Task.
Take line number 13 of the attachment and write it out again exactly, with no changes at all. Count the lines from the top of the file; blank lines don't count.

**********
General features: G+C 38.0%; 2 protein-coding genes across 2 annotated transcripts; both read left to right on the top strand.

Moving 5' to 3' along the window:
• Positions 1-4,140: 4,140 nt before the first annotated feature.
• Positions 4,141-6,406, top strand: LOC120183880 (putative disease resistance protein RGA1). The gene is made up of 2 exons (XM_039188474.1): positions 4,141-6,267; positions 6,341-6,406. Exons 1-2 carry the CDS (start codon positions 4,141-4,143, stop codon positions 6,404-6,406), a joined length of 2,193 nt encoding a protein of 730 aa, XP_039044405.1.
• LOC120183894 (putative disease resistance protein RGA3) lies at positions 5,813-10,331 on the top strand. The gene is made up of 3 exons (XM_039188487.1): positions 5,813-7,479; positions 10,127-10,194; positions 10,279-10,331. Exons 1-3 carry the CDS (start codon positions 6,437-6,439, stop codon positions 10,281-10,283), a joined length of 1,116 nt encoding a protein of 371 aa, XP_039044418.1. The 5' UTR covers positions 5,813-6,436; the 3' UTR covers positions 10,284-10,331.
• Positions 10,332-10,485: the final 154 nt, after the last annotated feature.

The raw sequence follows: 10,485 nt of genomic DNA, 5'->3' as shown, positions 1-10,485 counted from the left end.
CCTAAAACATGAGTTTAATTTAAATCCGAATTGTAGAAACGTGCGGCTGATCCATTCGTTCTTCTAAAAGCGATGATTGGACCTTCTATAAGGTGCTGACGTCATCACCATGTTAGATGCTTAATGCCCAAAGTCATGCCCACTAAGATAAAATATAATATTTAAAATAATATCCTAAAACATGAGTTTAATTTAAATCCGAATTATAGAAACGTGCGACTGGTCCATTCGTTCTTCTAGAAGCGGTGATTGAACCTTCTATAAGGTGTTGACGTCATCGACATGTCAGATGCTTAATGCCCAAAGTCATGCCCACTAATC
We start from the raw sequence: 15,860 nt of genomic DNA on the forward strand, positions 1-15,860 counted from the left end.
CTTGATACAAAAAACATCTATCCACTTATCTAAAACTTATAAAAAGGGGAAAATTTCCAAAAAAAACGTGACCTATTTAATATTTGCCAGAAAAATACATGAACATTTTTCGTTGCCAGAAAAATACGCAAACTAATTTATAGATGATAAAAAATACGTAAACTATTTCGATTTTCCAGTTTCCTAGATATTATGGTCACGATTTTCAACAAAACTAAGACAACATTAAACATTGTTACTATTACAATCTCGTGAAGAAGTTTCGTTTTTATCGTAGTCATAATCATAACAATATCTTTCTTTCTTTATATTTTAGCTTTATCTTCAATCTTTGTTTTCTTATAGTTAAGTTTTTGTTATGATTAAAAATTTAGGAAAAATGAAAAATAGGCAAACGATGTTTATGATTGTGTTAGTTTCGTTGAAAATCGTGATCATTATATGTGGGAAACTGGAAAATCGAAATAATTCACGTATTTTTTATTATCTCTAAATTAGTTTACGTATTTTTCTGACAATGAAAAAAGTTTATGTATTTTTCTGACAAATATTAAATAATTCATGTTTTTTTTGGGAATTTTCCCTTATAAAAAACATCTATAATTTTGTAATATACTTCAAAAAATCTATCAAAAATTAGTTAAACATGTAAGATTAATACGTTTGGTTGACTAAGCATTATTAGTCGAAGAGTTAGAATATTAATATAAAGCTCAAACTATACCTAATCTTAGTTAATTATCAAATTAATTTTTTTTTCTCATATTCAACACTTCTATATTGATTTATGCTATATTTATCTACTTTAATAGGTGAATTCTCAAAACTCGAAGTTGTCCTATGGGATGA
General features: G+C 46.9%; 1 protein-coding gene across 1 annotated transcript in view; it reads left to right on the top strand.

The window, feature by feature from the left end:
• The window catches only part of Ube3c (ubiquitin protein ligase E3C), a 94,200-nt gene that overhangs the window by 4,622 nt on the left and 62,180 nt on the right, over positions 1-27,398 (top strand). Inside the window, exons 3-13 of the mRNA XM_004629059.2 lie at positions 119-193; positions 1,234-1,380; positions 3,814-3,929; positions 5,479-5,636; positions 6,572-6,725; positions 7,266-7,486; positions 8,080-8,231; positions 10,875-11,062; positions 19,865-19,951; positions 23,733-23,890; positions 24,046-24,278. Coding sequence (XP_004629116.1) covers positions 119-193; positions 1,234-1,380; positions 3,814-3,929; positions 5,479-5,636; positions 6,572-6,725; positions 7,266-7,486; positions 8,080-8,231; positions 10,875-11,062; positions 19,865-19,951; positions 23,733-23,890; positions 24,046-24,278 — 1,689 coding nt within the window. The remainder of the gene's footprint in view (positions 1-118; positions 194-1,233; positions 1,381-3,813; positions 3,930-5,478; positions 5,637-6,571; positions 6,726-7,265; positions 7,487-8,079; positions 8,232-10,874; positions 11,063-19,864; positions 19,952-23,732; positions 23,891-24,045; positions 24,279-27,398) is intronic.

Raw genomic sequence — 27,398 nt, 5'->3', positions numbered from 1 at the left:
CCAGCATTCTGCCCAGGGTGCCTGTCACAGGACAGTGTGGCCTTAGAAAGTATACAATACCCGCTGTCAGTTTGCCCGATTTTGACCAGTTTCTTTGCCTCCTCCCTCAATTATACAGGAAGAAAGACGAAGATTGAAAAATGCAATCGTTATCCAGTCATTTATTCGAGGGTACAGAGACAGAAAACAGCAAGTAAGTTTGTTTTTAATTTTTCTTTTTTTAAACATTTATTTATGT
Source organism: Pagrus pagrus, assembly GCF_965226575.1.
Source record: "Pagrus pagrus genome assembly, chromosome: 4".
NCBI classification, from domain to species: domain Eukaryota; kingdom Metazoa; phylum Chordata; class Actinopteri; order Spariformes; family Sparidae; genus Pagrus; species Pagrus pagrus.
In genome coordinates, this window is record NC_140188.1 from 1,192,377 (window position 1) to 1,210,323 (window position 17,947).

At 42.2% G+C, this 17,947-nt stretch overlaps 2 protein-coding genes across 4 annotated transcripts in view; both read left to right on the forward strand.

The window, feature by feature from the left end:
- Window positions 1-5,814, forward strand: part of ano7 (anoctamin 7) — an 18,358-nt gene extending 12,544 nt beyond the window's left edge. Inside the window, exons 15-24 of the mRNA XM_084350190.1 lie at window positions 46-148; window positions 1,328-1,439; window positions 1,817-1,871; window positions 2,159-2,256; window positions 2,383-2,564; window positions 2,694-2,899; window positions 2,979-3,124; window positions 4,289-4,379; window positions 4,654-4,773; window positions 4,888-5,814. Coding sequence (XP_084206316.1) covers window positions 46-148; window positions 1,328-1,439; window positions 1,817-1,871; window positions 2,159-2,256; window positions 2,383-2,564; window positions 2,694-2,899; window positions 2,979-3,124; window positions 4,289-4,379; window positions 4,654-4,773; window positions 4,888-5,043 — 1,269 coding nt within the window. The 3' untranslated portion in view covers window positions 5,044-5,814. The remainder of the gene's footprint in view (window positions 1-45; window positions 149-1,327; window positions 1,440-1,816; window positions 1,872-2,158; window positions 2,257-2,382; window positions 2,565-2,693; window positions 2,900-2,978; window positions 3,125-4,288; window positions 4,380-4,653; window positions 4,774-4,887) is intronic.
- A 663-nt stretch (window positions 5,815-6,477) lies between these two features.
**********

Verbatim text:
• The window catches only part of Ube3c (ubiquitin protein ligase E3C), a 94,200-nt gene that overhangs the window by 4,622 nt on the left and 62,180 nt on the right, over positions 1-27,398 (top strand). Inside the window, exons 3-13 of the mRNA XM_004629059.2 lie at positions 119-193; positions 1,234-1,380; positions 3,814-3,929; positions 5,479-5,636; positions 6,572-6,725; positions 7,266-7,486; positions 8,080-8,231; positions 10,875-11,062; positions 19,865-19,951; positions 23,733-23,890; positions 24,046-24,278. Coding sequence (XP_004629116.1) covers positions 119-193; positions 1,234-1,380; positions 3,814-3,929; positions 5,479-5,636; positions 6,572-6,725; positions 7,266-7,486; positions 8,080-8,231; positions 10,875-11,062; positions 19,865-19,951; positions 23,733-23,890; positions 24,046-24,278 — 1,689 coding nt within the window. The remainder of the gene's footprint in view (positions 1-118; positions 194-1,233; positions 1,381-3,813; positions 3,930-5,478; positions 5,637-6,571; positions 6,726-7,265; positions 7,487-8,079; positions 8,232-10,874; positions 11,063-19,864; positions 19,952-23,732; positions 23,891-24,045; positions 24,279-27,398) is intronic.